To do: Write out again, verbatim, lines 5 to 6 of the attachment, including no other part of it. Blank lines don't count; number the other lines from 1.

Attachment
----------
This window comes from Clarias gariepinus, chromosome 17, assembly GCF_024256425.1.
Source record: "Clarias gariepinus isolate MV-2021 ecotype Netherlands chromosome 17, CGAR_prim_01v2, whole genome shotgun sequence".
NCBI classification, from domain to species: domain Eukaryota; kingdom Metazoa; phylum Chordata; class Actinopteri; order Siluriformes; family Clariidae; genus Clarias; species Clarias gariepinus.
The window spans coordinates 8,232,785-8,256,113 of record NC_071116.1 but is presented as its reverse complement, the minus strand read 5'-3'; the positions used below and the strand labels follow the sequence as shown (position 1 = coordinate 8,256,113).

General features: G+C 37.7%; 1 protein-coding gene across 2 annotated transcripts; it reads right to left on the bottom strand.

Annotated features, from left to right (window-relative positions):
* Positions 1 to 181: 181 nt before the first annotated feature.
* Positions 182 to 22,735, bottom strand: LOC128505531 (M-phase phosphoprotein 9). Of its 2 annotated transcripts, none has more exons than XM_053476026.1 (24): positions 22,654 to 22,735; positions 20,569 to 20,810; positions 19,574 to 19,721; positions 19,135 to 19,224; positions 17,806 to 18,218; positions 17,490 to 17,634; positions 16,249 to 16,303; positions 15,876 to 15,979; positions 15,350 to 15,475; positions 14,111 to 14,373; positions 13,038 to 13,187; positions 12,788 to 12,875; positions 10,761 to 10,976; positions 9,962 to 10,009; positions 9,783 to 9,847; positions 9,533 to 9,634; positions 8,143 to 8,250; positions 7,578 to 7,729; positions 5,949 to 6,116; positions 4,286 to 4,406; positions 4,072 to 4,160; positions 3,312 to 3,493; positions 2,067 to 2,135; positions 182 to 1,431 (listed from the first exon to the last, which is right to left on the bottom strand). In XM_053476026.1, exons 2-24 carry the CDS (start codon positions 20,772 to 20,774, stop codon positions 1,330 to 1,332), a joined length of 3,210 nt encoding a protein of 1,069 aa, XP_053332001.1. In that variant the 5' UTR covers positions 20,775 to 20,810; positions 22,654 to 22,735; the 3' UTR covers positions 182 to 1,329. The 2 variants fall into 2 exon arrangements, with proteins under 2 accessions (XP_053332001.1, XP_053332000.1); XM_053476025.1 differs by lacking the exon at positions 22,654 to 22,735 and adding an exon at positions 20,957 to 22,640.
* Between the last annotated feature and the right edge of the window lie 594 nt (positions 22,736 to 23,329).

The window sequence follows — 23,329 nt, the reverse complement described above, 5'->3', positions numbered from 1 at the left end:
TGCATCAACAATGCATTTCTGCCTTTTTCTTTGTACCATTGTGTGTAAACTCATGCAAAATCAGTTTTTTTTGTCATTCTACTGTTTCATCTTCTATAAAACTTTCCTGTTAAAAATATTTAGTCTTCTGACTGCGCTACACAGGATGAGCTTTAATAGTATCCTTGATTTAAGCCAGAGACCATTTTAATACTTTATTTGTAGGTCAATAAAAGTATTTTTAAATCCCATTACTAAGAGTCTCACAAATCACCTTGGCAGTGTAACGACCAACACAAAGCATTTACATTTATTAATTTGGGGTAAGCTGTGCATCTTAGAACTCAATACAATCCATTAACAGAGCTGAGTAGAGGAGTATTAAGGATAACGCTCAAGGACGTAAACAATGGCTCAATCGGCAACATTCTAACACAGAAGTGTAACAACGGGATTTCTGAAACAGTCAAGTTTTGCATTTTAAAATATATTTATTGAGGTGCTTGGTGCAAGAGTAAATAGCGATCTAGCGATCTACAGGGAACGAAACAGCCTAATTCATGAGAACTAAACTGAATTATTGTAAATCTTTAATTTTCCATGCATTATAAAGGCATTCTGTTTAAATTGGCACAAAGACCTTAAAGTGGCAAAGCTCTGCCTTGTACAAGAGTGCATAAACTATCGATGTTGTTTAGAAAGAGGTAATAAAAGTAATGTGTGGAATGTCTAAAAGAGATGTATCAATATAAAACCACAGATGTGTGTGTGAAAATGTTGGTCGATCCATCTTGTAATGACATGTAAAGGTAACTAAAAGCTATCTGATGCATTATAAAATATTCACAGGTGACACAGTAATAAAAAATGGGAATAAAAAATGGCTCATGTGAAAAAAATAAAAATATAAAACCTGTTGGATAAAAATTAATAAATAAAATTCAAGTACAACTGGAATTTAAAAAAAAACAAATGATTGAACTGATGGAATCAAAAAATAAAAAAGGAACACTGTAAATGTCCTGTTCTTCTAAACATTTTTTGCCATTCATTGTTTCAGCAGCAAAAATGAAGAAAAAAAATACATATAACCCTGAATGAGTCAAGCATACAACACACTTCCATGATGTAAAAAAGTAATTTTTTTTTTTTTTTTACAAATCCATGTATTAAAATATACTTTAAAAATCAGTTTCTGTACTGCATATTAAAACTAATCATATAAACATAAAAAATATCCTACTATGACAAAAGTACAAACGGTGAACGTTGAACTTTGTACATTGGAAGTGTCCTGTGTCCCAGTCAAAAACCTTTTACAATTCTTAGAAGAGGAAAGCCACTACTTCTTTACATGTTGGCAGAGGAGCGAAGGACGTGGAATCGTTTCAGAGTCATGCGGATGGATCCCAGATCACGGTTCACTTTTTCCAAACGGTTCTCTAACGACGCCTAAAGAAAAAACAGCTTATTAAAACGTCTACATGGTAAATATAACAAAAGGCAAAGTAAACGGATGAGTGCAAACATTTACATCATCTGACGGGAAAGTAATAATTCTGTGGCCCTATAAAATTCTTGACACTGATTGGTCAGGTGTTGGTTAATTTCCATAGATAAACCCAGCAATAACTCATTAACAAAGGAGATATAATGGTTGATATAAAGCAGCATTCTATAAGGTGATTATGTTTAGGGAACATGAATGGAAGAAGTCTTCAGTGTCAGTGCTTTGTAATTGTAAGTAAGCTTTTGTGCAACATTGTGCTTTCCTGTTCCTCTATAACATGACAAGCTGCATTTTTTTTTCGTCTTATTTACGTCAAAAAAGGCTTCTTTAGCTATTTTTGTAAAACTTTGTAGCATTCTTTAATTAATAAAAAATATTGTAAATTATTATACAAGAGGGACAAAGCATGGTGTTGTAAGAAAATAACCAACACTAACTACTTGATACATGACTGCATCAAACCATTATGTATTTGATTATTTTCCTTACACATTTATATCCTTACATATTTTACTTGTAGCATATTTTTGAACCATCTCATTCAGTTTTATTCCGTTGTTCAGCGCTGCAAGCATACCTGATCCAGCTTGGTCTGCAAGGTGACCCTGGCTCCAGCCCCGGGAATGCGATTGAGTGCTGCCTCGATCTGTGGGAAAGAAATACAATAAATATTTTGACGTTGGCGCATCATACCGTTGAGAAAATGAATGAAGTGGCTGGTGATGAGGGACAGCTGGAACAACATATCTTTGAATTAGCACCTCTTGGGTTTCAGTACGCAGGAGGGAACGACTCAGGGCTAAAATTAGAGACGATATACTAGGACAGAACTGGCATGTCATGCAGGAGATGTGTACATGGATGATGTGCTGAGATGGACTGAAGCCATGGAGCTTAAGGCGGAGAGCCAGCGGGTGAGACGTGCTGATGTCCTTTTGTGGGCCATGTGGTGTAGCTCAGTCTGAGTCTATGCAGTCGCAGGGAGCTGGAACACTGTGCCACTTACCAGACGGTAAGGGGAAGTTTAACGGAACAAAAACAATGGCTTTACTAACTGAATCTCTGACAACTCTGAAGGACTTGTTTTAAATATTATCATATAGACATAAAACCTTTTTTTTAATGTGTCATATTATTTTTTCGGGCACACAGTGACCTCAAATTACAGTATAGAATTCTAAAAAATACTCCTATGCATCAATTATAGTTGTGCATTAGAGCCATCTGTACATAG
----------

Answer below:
General features: G+C 37.7%; 1 protein-coding gene across 2 annotated transcripts; it reads right to left on the bottom strand.

Annotated features, from left to right (window-relative positions):